|Publication number||US4718559 A|
|Application number||US 06/751,318|
|Publication date||Jan 12, 1988|
|Filing date||Jul 2, 1985|
|Priority date||Jul 12, 1982|
|Publication number||06751318, 751318, US 4718559 A, US 4718559A, US-A-4718559, US4718559 A, US4718559A|
|Inventors||Garry R. Kenny, Edward J. Sommer, Jr., Mark E. Shepard|
|Original Assignee||Magnetic Separation Systems, Inc.|
|Export Citation||BiBTeX, EndNote, RefMan|
|Patent Citations (12), Referenced by (35), Classifications (15), Legal Events (8)|
|External Links: USPTO, USPTO Assignment, Espacenet|
This is a continuation-in-part of Ser. No. 397,559, now U.S. Pat. No. 4,541,530, filed July 12, 1982.
This invention relates to treatment of solid waste such as garbage. More particularly, it relates to concentration of a metallic fraction of the waste, preferably followed by recovery in high purity form, for example, as high purity aluminum.
Heretofore solid waste material treatment systems have, in general, involved a series of metal and glass separation steps after shredding and air classification or the like. There has been no simple method for recovery of a metal concentrate from this waste, especially one suitable for obtaining highpurity aluminum therefrom.
After extended investigation we have found a method for preparing from homogenized and preferably magnetically treated municipal or like solid waste containing ferrous and non-ferrous metals and non-metallics a non-ferrous metal concentrate suitable for obtaining an aluminum concentrate therefrom, for example, by eddy current treatment according to our U.S. Pat. No. 4,069,145. According to our invention we do this without having to use magnets and without having to employ the many preliminary processing steps such as slurry or fluid bed treatment, photoelectric separation and the like required by prior art processes, for example, the process of Gillespie et al U.S. Pat. No. 3,650,396. Also, according to our invention, instead of employing magnets we use a plurality of adjacent detectors which detect the non-ferrous metallic and ignore the ferrous metallic particles and electronic means to trigger their separation and collection.
Thus, by employing an electronic detection and activation system in which ferrous conductors are ignored, we separate nonferrous metallic particles from non-metallic particles. We prefer to employ a pneumatic system to collect the non-ferrous particles. However, a mechanical system such as a solenoid or trapdoor arrangement may be used to obtain our metallic concentrate and leave a non-metallic residue. High-purity aluminum may then be isolated by a separation process such as that of our U.S. Pat. No. 4,069,145 already referred to.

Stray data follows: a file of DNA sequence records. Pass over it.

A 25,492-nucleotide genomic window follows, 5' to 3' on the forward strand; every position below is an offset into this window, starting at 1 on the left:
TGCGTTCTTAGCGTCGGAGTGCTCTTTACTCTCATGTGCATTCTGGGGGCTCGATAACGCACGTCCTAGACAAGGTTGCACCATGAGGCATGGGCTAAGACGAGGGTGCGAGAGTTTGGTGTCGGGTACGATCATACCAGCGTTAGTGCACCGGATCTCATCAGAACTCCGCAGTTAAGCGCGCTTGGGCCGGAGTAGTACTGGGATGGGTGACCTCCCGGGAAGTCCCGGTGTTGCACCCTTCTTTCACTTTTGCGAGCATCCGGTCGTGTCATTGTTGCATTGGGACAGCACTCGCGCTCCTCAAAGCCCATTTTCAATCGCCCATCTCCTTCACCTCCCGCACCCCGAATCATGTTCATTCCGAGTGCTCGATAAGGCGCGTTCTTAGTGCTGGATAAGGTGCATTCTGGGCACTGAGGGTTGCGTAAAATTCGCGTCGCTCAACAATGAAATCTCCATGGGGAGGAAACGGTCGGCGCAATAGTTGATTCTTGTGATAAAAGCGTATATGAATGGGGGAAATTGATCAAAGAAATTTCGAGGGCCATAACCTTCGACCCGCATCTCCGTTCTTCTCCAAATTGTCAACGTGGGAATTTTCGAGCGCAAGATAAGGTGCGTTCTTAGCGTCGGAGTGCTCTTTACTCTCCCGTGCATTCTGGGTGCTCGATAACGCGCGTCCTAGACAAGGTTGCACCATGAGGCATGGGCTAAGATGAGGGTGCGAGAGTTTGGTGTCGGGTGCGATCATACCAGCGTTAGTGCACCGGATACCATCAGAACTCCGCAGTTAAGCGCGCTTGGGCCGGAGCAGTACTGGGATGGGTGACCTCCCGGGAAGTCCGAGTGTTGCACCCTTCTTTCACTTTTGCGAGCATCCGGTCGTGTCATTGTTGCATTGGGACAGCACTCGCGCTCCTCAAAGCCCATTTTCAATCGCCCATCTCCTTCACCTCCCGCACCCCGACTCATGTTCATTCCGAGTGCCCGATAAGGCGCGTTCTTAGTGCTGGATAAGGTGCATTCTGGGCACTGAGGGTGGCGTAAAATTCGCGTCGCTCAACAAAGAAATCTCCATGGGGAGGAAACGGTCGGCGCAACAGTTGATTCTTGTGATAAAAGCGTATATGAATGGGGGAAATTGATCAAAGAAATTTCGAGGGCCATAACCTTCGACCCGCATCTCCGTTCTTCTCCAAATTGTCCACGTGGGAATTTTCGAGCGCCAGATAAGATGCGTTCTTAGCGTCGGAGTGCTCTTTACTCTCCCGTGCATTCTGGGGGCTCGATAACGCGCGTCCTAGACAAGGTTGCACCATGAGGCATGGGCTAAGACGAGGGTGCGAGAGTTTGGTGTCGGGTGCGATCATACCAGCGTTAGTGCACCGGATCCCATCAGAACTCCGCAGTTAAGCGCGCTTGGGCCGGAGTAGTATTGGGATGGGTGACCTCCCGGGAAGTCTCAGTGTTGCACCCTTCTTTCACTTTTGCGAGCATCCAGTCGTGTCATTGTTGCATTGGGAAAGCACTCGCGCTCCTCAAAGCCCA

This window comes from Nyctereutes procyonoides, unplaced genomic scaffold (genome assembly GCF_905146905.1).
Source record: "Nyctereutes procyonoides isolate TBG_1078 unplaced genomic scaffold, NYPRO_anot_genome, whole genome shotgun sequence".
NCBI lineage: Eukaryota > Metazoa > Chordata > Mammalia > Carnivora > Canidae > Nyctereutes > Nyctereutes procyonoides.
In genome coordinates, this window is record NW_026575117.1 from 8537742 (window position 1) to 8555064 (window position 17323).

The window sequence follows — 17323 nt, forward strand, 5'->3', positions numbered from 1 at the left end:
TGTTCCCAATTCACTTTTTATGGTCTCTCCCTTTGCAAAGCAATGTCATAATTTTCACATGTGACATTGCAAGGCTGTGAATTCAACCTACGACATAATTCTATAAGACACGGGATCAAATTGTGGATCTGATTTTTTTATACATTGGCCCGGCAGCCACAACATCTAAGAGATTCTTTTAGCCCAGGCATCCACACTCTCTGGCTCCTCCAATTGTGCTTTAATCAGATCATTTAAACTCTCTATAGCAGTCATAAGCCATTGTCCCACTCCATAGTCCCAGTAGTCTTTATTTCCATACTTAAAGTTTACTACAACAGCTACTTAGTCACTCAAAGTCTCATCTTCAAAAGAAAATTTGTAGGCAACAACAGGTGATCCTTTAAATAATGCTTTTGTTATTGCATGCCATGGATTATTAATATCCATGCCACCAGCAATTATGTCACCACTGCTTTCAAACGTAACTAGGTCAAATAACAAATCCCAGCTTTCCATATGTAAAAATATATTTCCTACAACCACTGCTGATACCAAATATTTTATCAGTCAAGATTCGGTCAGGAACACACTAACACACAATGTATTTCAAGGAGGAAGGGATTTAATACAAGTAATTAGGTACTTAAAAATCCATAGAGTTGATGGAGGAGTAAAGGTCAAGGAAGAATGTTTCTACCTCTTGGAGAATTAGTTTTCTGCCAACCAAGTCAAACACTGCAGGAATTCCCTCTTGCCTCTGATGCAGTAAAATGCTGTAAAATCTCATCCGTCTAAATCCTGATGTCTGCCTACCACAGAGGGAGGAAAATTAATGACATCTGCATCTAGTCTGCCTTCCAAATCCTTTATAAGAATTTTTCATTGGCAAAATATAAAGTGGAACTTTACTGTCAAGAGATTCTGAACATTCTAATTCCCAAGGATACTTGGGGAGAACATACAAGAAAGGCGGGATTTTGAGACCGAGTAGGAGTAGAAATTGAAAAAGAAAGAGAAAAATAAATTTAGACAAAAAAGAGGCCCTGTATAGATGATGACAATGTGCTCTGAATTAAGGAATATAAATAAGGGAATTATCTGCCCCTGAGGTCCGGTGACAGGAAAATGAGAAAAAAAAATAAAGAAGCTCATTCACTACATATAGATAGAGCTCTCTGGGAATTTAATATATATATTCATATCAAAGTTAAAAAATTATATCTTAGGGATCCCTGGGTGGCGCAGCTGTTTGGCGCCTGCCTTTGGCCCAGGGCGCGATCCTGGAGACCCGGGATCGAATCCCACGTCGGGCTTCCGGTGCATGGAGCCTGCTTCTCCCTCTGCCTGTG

For a better understanding of our invention reference will now be made to the drawing, which represents a preferred embodiment of our invention as described in detail hereinbelow.
In the drawing,
FIG. 1 is a schematic depiction in semi-flowsheet form of the metal concentration process of the invention.
FIG. 2 is a flowsheet showing a representative metal concentration process according to the invention in which the metal concentration portion is a non-ferrous metal concentration step of a multi-step separation-concentration process.
FIG. 3 is a block diagram showing a phase-lock loop detection circuit such as may be used according to the invention.
In the drawing, in FIG. 1 solid waste in the form of nonmetallic particles 10, ferrous metallic particles 13 and nonferrous metallic particles or agglomerates or masses 12 are conducted along a conveyor 14 and then down a slide 16 until they pass in the vicinity of detector coils 18 in association with an electronic activation system 20 which activates a particle remover 22, 62, preferably pneumatic, but which may be mechanical according to another embodiment of the invention. If pneumatic, the remover 22 may be made up of an air supply line which conducts air to an air valve and jet-type spray unit which causes most of the non-ferrous metallic particles 12 to fall into or onto a non-metallic residue conveyor 28, which is separated from the metallic concentrate conveyor 32 by a splitter 30.
In FIG. 2, solid waste 36 is first processed by a homogenizer 38 and then conducted into a magnetic separator 40 in which ferrous particles are magnetically separated from non-electrically conductive and non-ferrous particles. A mixture of non-metallic particles and non-ferrous metallic particles is then led through a non-ferrous metal concentrator 42. The metallic concentrate which has been separated out may then be passed through an eddy current aluminum separator 44 such as that of our U.S. Pat. No. 4,069,145 in which the particles are electromagnetically treated with the result that an aluminum product, often of at least 95% purity, is obtained, as shown at 46, at usually greater than 90% recovery when the aluminum content of the solid waste is a nominal 0.5 to 1.0% by weight.
Our preferred detection circuit as depicted in FIG. 3 is made up of a phase-lock loop (PLL) 50, detector coil drive 52, detector coil 54 and output frequency filter 56 and time delay circuit 60. The PLL circuit and coil circuit form a feedback loop which enables the coil to be driven at the natural electrical resonant frequency of the detector coil inductance and parallel tank circuit capacitance. This detection circuit is self-adjusting and immune to circuit electrical detuning caused by normal temperature induced component value variation.